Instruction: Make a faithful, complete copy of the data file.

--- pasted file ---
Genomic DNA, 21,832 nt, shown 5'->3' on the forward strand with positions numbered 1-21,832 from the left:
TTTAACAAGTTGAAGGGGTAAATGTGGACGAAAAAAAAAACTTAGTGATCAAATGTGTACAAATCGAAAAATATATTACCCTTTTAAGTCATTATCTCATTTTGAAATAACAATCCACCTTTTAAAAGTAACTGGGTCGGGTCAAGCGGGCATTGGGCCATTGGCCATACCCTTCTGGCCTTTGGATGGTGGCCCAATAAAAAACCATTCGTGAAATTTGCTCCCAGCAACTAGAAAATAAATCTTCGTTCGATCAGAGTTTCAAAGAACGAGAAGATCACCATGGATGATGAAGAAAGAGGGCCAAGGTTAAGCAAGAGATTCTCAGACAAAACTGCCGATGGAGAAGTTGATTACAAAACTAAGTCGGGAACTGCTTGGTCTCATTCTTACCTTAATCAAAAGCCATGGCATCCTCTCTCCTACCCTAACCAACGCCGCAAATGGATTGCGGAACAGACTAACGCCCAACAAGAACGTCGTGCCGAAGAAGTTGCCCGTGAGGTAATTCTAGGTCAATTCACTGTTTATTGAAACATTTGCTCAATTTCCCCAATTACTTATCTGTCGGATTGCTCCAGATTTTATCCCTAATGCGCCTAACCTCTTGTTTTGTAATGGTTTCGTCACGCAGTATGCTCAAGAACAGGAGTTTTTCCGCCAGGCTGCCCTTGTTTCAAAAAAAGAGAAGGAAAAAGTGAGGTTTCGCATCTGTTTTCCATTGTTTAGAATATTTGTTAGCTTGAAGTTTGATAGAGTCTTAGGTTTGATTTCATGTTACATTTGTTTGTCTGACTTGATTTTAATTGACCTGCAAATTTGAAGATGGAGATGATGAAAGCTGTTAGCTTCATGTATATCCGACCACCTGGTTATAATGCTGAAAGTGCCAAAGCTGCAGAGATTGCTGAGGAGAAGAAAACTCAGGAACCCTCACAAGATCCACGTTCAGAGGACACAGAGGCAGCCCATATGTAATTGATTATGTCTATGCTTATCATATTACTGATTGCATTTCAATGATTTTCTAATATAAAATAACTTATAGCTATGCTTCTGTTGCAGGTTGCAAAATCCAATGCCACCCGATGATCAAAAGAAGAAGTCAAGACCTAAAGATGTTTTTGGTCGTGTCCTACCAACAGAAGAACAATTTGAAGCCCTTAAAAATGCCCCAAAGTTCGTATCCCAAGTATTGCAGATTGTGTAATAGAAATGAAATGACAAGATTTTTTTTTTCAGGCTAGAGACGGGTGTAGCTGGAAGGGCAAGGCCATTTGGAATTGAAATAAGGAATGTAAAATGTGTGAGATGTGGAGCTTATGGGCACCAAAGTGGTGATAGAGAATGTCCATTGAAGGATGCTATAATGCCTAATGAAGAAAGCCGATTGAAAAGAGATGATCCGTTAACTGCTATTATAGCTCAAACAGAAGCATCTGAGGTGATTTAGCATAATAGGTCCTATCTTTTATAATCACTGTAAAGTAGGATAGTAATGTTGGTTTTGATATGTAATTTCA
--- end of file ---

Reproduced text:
Genomic DNA, 21,832 nt, shown 5'->3' on the forward strand with positions numbered 1-21,832 from the left:
TTTAACAAGTTGAAGGGGTAAATGTGGACGAAAAAAAAAACTTAGTGATCAAATGTGTACAAATCGAAAAATATATTACCCTTTTAAGTCATTATCTCATTTTGAAATAACAATCCACCTTTTAAAAGTAACTGGGTCGGGTCAAGCGGGCATTGGGCCATTGGCCATACCCTTCTGGCCTTTGGATGGTGGCCCAATAAAAAACCATTCGTGAAATTTGCTCCCAGCAACTAGAAAATAAATCTTCGTTCGATCAGAGTTTCAAAGAACGAGAAGATCACCATGGATGATGAAGAAAGAGGGCCAAGGTTAAGCAAGAGATTCTCAGACAAAACTGCCGATGGAGAAGTTGATTACAAAACTAAGTCGGGAACTGCTTGGTCTCATTCTTACCTTAATCAAAAGCCATGGCATCCTCTCTCCTACCCTAACCAACGCCGCAAATGGATTGCGGAACAGACTAACGCCCAACAAGAACGTCGTGCCGAAGAAGTTGCCCGTGAGGTAATTCTAGGTCAATTCACTGTTTATTGAAACATTTGCTCAATTTCCCCAATTACTTATCTGTCGGATTGCTCCAGATTTTATCCCTAATGCGCCTAACCTCTTGTTTTGTAATGGTTTCGTCACGCAGTATGCTCAAGAACAGGAGTTTTTCCGCCAGGCTGCCCTTGTTTCAAAAAAAGAGAAGGAAAAAGTGAGGTTTCGCATCTGTTTTCCATTGTTTAGAATATTTGTTAGCTTGAAGTTTGATAGAGTCTTAGGTTTGATTTCATGTTACATTTGTTTGTCTGACTTGATTTTAATTGACCTGCAAATTTGAAGATGGAGATGATGAAAGCTGTTAGCTTCATGTATATCCGACCACCTGGTTATAATGCTGAAAGTGCCAAAGCTGCAGAGATTGCTGAGGAGAAGAAAACTCAGGAACCCTCACAAGATCCACGTTCAGAGGACACAGAGGCAGCCCATATGTAATTGATTATGTCTATGCTTATCATATTACTGATTGCATTTCAATGATTTTCTAATATAAAATAACTTATAGCTATGCTTCTGTTGCAGGTTGCAAAATCCAATGCCACCCGATGATCAAAAGAAGAAGTCAAGACCTAAAGATGTTTTTGGTCGTGTCCTACCAACAGAAGAACAATTTGAAGCCCTTAAAAATGCCCCAAAGTTCGTATCCCAAGTATTGCAGATTGTGTAATAGAAATGAAATGACAAGATTTTTTTTTTCAGGCTAGAGACGGGTGTAGCTGGAAGGGCAAGGCCATTTGGAATTGAAATAAGGAATGTAAAATGTGTGAGATGTGGAGCTTATGGGCACCAAAGTGGTGATAGAGAATGTCCATTGAAGGATGCTATAATGCCTAATGAAGAAAGCCGATTGAAAAGAGATGATCCGTTAACTGCTATTATAGCTCAAACAGAAGCATCTGAGGTGATTTAGCATAATAGGTCCTATCTTTTATAATCACTGTAAAGTAGGATAGTAATGTTGGTTTTGATATGTAATTTCA